But the main reason to choose Unity is the huge library of resources available to everyone. Even experienced developers can save time and learn a lot from the community.
Unity also offers a robust set of cloud-based tools to easily monetize your game and add multiplayer capabilities.
With Unity Analytics, Unity Ads, Unity Collaborate, and Unity Multiplayer, users have access to an incredibly coinvent set of tools for creating dynamic games, all in one place. Very few other game engines offer this much centralization.
On the downside: Unity’s multi-purpose approach makes it clunkier than engines with more focus.
Creating 2D games in Unity is more painful than using Godot or GameMaker, while Unreal’s rendering and lighting systems are more capable than Unity’s.
Unity also blocks features for those unwilling(or unable) to buy the premier version. Most will not have access to the source code which can make Unity seem like a black box.
As game engines go, Unity 3D is rather large.
Even a blank project will often be larger than some games because there’s a lot of bloat that comes with using an engine like Unity. If you’re looking for lean & mean you may want to look somewhere else.
Also one other big negative is that Unity’s licensing system can be confusing. For instance: the program is free unless you make over $100,000 from your sales, in which case you’ll need to purchase a subscription plan which can also be confusing to understand the tiered pricing they require.
Other engines offer more straight-forward agreements and can be easier if money is a serious concern.
Unity offers several pricing tiers including personal, plus, and pro.
While the free version will get you started, you’ll want to upgrade to plus or pro if you’re serious about making commercial games.
Those not paying the monthly subscription will need to show earnings of less than $100,000 for the games they develop with Unity.
Hobbyists can upgrade to the Plus plan to gain access to more features and training materials, all of which help monetize their games and improve performance. This is fantastic for indie developers just starting their careers.
The Pro tier is designed for game studios and professional teams who need in-house support as well as those who make more than $200,000 from their Unity projects.
So even though licensing can be a bit confusing, there really is a license for everyone.
I’ve been using Unity 3D for many years so I can offer personal opinions and gotchas when it comes to Unity.
First, I think Unity is a great engine. It’s not the best, but it’s a wonderful, well-rounded tool and it’s excellent for beginners.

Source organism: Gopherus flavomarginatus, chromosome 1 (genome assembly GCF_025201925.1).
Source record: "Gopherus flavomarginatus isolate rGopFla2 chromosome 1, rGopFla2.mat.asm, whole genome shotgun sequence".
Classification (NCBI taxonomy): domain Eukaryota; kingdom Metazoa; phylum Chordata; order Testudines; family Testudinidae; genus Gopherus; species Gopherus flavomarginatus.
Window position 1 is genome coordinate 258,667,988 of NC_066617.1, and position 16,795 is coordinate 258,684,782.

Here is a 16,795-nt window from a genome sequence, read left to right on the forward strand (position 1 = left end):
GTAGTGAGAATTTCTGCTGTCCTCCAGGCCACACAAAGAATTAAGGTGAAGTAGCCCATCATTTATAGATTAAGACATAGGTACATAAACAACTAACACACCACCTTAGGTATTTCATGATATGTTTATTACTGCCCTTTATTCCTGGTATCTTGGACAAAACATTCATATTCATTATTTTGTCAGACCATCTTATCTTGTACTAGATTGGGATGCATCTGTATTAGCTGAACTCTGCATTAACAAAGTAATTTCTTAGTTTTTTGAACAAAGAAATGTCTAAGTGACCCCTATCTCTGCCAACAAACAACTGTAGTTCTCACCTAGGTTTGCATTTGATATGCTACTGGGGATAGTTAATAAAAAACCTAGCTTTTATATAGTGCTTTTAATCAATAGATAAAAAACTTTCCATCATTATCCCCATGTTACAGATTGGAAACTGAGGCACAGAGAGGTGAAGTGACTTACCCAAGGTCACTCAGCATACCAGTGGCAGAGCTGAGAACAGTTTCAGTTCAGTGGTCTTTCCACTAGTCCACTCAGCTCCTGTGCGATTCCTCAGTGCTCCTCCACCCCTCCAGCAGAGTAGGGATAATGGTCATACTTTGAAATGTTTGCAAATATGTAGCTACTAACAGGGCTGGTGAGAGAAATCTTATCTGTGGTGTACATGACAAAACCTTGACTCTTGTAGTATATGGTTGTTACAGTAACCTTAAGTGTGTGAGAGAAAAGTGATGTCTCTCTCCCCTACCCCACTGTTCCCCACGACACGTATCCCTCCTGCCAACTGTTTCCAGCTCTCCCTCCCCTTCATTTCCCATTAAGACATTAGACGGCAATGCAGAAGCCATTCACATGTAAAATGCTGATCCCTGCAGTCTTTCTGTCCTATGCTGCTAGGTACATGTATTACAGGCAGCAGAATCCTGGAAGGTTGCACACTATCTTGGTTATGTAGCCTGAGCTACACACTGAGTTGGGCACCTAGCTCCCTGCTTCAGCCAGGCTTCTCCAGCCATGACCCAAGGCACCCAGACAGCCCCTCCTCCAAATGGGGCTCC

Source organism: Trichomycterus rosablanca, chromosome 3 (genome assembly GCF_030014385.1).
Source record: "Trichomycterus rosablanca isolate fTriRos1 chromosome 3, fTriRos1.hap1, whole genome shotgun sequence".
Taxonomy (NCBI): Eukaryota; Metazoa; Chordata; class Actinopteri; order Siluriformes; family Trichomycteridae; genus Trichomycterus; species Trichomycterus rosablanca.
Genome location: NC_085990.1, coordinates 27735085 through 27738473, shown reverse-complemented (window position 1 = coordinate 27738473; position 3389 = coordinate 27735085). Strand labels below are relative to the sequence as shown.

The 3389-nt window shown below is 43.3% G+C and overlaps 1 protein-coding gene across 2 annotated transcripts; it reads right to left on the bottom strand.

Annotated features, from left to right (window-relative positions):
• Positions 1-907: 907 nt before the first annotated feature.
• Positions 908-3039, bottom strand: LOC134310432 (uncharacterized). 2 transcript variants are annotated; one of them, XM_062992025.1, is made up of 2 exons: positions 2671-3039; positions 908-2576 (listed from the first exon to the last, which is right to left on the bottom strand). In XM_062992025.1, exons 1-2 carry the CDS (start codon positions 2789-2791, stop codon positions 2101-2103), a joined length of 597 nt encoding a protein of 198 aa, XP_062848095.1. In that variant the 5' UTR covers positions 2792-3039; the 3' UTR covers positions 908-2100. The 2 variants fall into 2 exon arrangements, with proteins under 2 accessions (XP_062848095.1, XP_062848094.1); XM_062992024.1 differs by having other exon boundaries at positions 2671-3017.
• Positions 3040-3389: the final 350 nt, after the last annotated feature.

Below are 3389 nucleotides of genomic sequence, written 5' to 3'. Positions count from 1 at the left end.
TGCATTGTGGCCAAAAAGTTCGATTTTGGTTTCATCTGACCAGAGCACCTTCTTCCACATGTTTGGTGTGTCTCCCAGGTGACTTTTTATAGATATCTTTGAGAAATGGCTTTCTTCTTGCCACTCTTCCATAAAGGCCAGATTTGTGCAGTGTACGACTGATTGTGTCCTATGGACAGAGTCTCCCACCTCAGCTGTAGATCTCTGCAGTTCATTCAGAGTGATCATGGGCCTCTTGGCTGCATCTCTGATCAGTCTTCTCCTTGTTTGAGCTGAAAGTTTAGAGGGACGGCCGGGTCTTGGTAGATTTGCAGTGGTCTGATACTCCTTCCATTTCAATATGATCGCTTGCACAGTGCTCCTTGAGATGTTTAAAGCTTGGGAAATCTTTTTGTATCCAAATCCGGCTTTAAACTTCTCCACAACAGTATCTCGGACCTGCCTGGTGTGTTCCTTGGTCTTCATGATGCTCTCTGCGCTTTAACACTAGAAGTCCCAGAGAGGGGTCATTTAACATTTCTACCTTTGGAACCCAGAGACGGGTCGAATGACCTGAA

Second, there is no best game engine.
There are only tools for the job. Some are better than others and it really depends on the needs of the individual project.
While you’ll need coding skills to take full advantage of Unity, there are resources available for learning anything you want.
With a quick Google search you can find code samples and assets for everything from first-person shooters to candy-crush style matching games and everything inbetween. Although there is good reason to learn coding alongside 3D/CG work too.
Unity is, essentially, a well-rounded game engine that truly does simplify game development.
While there may be better engines to choose depending on the needs of your project, learning Unity will only help you grow as a game developer.
If you’re a total beginner: choose Unity because the community will help you learn and the tools will be sufficient for a long time.
If you’re more advanced then you may choose to go with Unity because of the cross-platform deployment options and the streamlined development process. Keep in mind that many AAA game studios work with Unity so it’s a quality choice in the massive world of video games.
Author: Josh Petty
Josh is an artist and game developer who specializes in sci-fi, fantasy, and abstract art. His work employs vibrant colors and combines elements of glitch art, outrun, retro-gamming, neo-geo, and conceptual art. He trained as an oil painter before picking up 3D modeling, animation, and programming. He now runs Brain Jar, a small game development studio that focuses on experimental, narrative-driven content. You can learn more on the website or on Twitter @brainjargames.